It’s been good catching up with you as always, and I thought this week I’d leave you with another fight.. this time one from way back when. Rungravee vs Seooi. It was the 6th time they fought and you’ll see what I mean by keeping the pressure on/ coping under pressure. Anyway, enjoy, thanks for stopping by and just like the last time.. I’ll see you on that road.

Rungravee vs Seeoi VI






Being different.

This week has been a reasonably full week of training and whilst we’re on the subject of exercise and fitness I’ve just rounded things up with a good run. It was a run I meant to do about 3 hours ago, but  then again this was a blog I meant to write at the beginning of the week. I guess me and procrastination are still quite good friends.

All in all, training at the moment is going well, although a few sessions isn’t really the same as 4 or 5 but you know.. hills and valleys, finding the time, balancing stuff out. The usual excuses are never too far away. On Saturday, I headed down the gym for a couple of hours and got some sparring in with a friend of mine who has a boxing match coming up.

It was a good few rounds, and I enjoyed the push as well as the usual Thai sparring and bags and pads that make up the best start to a Saturday you could possibly have. Boxing always keeps me on my toes too. I think it was in the later rounds that I felt myself really switch on, maybe I got caught with a good shot or maybe sparring in the ring got me fired up but either way I did good. And to be honest, my friend is a pretty good boxer too.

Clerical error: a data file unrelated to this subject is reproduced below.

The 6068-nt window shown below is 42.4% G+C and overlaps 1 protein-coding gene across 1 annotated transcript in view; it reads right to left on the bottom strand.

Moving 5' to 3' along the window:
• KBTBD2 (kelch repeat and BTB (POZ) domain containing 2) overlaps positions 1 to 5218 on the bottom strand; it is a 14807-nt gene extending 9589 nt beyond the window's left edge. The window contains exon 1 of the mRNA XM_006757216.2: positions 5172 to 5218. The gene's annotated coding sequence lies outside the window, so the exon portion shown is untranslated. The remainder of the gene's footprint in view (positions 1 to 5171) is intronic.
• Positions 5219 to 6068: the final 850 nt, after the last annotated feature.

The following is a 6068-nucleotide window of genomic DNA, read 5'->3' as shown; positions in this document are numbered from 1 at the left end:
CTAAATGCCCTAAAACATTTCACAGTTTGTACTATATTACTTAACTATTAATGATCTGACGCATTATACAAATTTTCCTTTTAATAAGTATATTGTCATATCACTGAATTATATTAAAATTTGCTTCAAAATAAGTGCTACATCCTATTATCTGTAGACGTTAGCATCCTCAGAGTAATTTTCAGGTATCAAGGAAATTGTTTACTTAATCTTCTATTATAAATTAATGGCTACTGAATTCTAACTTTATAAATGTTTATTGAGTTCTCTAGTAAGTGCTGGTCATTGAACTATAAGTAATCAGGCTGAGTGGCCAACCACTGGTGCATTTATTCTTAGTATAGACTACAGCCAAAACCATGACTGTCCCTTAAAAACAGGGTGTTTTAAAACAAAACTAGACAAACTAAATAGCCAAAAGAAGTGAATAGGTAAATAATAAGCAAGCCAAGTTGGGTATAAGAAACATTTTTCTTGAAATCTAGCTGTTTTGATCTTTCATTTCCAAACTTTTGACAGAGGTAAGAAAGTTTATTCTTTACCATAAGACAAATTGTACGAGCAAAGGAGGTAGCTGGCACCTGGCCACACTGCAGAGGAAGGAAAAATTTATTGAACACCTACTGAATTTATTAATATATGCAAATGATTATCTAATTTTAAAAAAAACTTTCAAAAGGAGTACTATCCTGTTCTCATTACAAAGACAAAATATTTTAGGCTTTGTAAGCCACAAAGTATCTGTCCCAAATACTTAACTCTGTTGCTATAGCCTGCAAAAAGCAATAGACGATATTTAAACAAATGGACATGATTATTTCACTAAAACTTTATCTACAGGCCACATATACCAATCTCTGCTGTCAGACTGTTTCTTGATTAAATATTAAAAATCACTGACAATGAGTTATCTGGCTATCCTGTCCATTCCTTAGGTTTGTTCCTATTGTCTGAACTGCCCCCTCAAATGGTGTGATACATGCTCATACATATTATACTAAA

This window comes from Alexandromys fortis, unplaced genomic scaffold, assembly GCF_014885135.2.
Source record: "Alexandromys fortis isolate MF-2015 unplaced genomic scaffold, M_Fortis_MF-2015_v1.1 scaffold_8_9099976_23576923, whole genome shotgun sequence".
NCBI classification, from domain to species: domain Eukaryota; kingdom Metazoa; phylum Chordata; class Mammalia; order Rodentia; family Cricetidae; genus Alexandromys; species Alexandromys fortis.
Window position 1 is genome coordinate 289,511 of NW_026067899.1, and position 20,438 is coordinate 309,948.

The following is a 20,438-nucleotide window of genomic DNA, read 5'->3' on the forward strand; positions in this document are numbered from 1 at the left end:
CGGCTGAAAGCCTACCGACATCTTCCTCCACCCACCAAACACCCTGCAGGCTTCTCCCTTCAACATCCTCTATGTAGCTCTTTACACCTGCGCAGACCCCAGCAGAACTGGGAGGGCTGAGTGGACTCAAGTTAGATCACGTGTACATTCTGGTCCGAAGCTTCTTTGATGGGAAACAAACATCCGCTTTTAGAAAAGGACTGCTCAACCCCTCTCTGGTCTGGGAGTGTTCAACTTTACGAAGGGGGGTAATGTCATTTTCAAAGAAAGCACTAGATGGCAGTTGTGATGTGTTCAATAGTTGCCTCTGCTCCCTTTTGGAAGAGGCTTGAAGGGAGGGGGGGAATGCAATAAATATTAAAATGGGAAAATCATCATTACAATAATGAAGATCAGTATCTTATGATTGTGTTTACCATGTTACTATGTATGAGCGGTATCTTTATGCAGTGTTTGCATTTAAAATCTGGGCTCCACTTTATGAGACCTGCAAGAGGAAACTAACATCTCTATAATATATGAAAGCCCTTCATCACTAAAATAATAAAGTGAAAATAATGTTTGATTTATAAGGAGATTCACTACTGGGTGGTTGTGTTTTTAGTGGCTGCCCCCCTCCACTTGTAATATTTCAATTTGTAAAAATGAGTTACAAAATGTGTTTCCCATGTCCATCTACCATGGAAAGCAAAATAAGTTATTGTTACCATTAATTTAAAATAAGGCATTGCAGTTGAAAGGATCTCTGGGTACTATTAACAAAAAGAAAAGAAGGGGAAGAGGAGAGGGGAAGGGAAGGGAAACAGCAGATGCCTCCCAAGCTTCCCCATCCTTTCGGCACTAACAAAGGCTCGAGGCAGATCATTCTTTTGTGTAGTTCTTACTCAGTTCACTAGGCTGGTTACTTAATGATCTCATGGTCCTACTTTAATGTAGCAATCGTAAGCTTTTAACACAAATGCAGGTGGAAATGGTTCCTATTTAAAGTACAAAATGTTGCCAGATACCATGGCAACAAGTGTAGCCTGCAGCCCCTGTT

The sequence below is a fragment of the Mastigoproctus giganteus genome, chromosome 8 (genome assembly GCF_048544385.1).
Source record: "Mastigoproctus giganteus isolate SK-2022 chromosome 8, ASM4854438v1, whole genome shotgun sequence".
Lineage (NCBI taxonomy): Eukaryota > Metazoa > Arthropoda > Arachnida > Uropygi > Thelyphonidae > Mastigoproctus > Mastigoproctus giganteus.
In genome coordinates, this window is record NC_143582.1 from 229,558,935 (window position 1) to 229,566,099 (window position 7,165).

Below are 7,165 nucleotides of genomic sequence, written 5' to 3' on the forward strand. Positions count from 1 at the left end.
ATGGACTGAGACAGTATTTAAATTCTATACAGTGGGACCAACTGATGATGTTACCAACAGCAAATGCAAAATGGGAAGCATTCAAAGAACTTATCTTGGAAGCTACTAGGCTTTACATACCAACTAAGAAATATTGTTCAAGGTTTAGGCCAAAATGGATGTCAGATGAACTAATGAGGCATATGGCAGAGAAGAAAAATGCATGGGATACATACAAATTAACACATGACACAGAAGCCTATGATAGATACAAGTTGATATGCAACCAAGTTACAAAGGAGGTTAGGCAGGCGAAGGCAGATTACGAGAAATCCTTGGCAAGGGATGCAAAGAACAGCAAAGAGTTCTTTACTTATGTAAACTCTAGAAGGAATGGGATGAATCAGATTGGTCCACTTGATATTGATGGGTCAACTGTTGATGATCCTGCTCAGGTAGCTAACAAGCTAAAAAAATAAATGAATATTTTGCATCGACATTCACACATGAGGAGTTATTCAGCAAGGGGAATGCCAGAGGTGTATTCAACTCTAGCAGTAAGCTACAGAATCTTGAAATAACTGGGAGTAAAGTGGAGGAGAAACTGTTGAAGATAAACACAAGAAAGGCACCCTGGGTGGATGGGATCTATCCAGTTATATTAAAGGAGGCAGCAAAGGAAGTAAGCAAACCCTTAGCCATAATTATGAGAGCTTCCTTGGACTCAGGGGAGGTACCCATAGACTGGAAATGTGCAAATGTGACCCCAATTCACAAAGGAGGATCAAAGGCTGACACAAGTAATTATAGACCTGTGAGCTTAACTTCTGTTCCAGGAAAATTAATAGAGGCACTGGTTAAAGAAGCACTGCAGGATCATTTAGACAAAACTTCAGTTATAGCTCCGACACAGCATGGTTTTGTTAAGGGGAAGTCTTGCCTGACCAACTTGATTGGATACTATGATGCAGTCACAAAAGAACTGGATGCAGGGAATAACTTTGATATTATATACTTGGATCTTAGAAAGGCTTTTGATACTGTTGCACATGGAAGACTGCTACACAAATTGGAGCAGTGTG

I switched off  but switched on for a little while and I found myself caught up in the moment. Which was good, because I haven’t felt that way sparring for a long time  and it also showed me that the fire that  is reserved for fighting is still very much there. In fact it’s safe to say I think it’s alive and  well. Heart has never really been a problem.

It reminded me that when it comes to fighting it’s important for me to leave the nice guy in the other room. In fact I’d say  it’s absolutely essential for me to be a different person and let the fighter take charge. And over time that’s got easier. When I first started training to fight and  began fighting itself it was the hardest thing in the world. I’ve learnt that you don’t need to be a thug to be a good fighter.Some of the humblest kindest people I’ve met in martial arts are absolutely formidable in the ring. Fighters out in Thailand are living proof that this is true.

You don’t need bravado or ego. I think you just need the will  to succeed and you need to be tough inside, as well of course having a bit of skill too.. but  ‘The will must be stronger than the skill.’ as the late great Muhammad Ali said. Again essentially, I’ve learnt it’s really important to be a different person. I used to find it hard to switch the fighter off some days. Over the years  I’ve realised that he’s there all the time. Especially when I think he isn’t and that’s usually when I need him the most.

The characteristics I’ve developed through martial arts and training as well as fighting I’ve learnt to apply to a lot of my life. To say I’ve been forged into a  better person would be a little ott simply because I’ve never really been a bad one, but over the years Thai has certainly improved my self confidence and self belief as well helped me develop my inner ‘grr’ that had been wanting a voice for years, and was forever pushed to one side. My inner ‘grr’. Ha. I’ll remember that.

Martial arts across the board give a lot back. What is it I normally say about now? ‘the more you put in the more you get out.’ And it’s just as true as it ever was. I think they build character and when it comes to all things Thai, I’ve been taught to be a different person in the ring and a better person out of it.

So looking at the week ahead, I’m hoping it’s even more full of all things martial. In fact, it’s safe to say I hope it keeps me well and truly on my toes. Train hard, have a great week and just like the last time I’ll see you on that road.